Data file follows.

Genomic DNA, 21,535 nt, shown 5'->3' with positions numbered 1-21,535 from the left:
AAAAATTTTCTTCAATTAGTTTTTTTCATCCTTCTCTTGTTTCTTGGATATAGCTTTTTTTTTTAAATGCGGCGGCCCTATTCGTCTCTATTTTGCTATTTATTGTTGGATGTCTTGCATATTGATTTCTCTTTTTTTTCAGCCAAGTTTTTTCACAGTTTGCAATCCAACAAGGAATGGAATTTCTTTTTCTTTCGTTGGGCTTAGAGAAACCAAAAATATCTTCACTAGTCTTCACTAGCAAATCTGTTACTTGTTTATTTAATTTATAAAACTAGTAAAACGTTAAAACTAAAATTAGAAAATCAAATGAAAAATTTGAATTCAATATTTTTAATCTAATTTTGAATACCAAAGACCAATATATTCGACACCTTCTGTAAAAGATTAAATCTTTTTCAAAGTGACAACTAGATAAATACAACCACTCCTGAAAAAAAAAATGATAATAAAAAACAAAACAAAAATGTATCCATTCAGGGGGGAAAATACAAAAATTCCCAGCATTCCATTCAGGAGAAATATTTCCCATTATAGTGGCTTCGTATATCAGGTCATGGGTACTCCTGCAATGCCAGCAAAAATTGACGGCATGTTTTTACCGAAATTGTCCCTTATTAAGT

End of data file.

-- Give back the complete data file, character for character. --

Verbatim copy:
Genomic DNA, 21,535 nt, shown 5'->3' with positions numbered 1-21,535 from the left:
AAAAATTTTCTTCAATTAGTTTTTTTCATCCTTCTCTTGTTTCTTGGATATAGCTTTTTTTTTTAAATGCGGCGGCCCTATTCGTCTCTATTTTGCTATTTATTGTTGGATGTCTTGCATATTGATTTCTCTTTTTTTTCAGCCAAGTTTTTTCACAGTTTGCAATCCAACAAGGAATGGAATTTCTTTTTCTTTCGTTGGGCTTAGAGAAACCAAAAATATCTTCACTAGTCTTCACTAGCAAATCTGTTACTTGTTTATTTAATTTATAAAACTAGTAAAACGTTAAAACTAAAATTAGAAAATCAAATGAAAAATTTGAATTCAATATTTTTAATCTAATTTTGAATACCAAAGACCAATATATTCGACACCTTCTGTAAAAGATTAAATCTTTTTCAAAGTGACAACTAGATAAATACAACCACTCCTGAAAAAAAAAATGATAATAAAAAACAAAACAAAAATGTATCCATTCAGGGGGGAAAATACAAAAATTCCCAGCATTCCATTCAGGAGAAATATTTCCCATTATAGTGGCTTCGTATATCAGGTCATGGGTACTCCTGCAATGCCAGCAAAAATTGACGGCATGTTTTTACCGAAATTGTCCCTTATTAAGT